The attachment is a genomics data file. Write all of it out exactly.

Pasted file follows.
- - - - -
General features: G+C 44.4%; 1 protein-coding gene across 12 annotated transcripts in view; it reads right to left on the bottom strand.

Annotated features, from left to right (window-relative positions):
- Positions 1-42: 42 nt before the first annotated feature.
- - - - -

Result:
General features: G+C 44.4%; 1 protein-coding gene across 12 annotated transcripts in view; it reads right to left on the bottom strand.

Annotated features, from left to right (window-relative positions):
- Positions 1-42: 42 nt before the first annotated feature.